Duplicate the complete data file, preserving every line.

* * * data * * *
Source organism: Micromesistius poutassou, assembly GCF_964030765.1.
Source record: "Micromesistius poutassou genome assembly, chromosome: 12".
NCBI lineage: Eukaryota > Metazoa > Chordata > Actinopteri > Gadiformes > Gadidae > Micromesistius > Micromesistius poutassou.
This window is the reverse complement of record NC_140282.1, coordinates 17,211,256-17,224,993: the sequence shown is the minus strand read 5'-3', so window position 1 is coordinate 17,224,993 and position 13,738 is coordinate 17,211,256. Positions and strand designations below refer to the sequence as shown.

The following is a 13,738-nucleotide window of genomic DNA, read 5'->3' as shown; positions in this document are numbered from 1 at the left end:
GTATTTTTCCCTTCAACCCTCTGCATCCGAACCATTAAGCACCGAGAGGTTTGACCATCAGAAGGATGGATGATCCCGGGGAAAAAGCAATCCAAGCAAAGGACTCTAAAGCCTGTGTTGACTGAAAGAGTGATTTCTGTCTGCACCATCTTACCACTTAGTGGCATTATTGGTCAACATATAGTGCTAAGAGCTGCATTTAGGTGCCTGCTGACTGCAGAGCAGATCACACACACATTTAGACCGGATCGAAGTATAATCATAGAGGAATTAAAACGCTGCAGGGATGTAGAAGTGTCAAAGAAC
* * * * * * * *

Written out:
Source organism: Micromesistius poutassou, assembly GCF_964030765.1.
Source record: "Micromesistius poutassou genome assembly, chromosome: 12".
NCBI lineage: Eukaryota > Metazoa > Chordata > Actinopteri > Gadiformes > Gadidae > Micromesistius > Micromesistius poutassou.
This window is the reverse complement of record NC_140282.1, coordinates 17,211,256-17,224,993: the sequence shown is the minus strand read 5'-3', so window position 1 is coordinate 17,224,993 and position 13,738 is coordinate 17,211,256. Positions and strand designations below refer to the sequence as shown.

The following is a 13,738-nucleotide window of genomic DNA, read 5'->3' as shown; positions in this document are numbered from 1 at the left end:
GTATTTTTCCCTTCAACCCTCTGCATCCGAACCATTAAGCACCGAGAGGTTTGACCATCAGAAGGATGGATGATCCCGGGGAAAAAGCAATCCAAGCAAAGGACTCTAAAGCCTGTGTTGACTGAAAGAGTGATTTCTGTCTGCACCATCTTACCACTTAGTGGCATTATTGGTCAACATATAGTGCTAAGAGCTGCATTTAGGTGCCTGCTGACTGCAGAGCAGATCACACACACATTTAGACCGGATCGAAGTATAATCATAGAGGAATTAAAACGCTGCAGGGATGTAGAAGTGTCAAAGAAC